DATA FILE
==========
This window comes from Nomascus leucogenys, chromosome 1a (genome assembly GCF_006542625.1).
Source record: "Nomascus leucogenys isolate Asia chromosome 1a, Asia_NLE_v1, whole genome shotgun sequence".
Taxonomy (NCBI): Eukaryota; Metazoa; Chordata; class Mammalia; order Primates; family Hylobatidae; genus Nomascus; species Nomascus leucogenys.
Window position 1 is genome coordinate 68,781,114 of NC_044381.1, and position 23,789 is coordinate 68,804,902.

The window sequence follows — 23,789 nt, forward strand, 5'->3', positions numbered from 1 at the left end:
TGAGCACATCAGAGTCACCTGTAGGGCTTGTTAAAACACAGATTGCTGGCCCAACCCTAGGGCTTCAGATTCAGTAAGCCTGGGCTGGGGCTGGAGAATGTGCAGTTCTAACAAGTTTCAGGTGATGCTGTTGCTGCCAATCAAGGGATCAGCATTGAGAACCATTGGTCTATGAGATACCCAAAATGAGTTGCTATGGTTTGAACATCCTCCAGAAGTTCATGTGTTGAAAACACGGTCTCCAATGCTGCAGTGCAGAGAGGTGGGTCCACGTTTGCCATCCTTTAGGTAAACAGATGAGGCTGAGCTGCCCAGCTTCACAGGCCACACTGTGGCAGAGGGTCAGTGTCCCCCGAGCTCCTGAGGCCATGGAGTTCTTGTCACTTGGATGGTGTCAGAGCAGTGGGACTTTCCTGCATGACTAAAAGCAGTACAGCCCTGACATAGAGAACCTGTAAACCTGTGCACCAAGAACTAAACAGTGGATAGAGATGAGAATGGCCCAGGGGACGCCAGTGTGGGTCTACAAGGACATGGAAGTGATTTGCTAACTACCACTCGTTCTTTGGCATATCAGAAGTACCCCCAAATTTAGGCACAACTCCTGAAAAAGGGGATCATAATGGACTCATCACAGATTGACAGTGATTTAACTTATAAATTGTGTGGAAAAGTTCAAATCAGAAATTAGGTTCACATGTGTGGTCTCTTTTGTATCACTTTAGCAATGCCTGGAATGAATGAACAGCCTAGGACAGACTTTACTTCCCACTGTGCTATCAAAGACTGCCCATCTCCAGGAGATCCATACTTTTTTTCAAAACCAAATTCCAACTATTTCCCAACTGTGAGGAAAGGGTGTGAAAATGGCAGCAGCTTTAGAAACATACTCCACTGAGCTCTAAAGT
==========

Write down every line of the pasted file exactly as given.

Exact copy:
This window comes from Nomascus leucogenys, chromosome 1a (genome assembly GCF_006542625.1).
Source record: "Nomascus leucogenys isolate Asia chromosome 1a, Asia_NLE_v1, whole genome shotgun sequence".
Taxonomy (NCBI): Eukaryota; Metazoa; Chordata; class Mammalia; order Primates; family Hylobatidae; genus Nomascus; species Nomascus leucogenys.
Window position 1 is genome coordinate 68,781,114 of NC_044381.1, and position 23,789 is coordinate 68,804,902.

The window sequence follows — 23,789 nt, forward strand, 5'->3', positions numbered from 1 at the left end:
TGAGCACATCAGAGTCACCTGTAGGGCTTGTTAAAACACAGATTGCTGGCCCAACCCTAGGGCTTCAGATTCAGTAAGCCTGGGCTGGGGCTGGAGAATGTGCAGTTCTAACAAGTTTCAGGTGATGCTGTTGCTGCCAATCAAGGGATCAGCATTGAGAACCATTGGTCTATGAGATACCCAAAATGAGTTGCTATGGTTTGAACATCCTCCAGAAGTTCATGTGTTGAAAACACGGTCTCCAATGCTGCAGTGCAGAGAGGTGGGTCCACGTTTGCCATCCTTTAGGTAAACAGATGAGGCTGAGCTGCCCAGCTTCACAGGCCACACTGTGGCAGAGGGTCAGTGTCCCCCGAGCTCCTGAGGCCATGGAGTTCTTGTCACTTGGATGGTGTCAGAGCAGTGGGACTTTCCTGCATGACTAAAAGCAGTACAGCCCTGACATAGAGAACCTGTAAACCTGTGCACCAAGAACTAAACAGTGGATAGAGATGAGAATGGCCCAGGGGACGCCAGTGTGGGTCTACAAGGACATGGAAGTGATTTGCTAACTACCACTCGTTCTTTGGCATATCAGAAGTACCCCCAAATTTAGGCACAACTCCTGAAAAAGGGGATCATAATGGACTCATCACAGATTGACAGTGATTTAACTTATAAATTGTGTGGAAAAGTTCAAATCAGAAATTAGGTTCACATGTGTGGTCTCTTTTGTATCACTTTAGCAATGCCTGGAATGAATGAACAGCCTAGGACAGACTTTACTTCCCACTGTGCTATCAAAGACTGCCCATCTCCAGGAGATCCATACTTTTTTTCAAAACCAAATTCCAACTATTTCCCAACTGTGAGGAAAGGGTGTGAAAATGGCAGCAGCTTTAGAAACATACTCCACTGAGCTCTAAAGT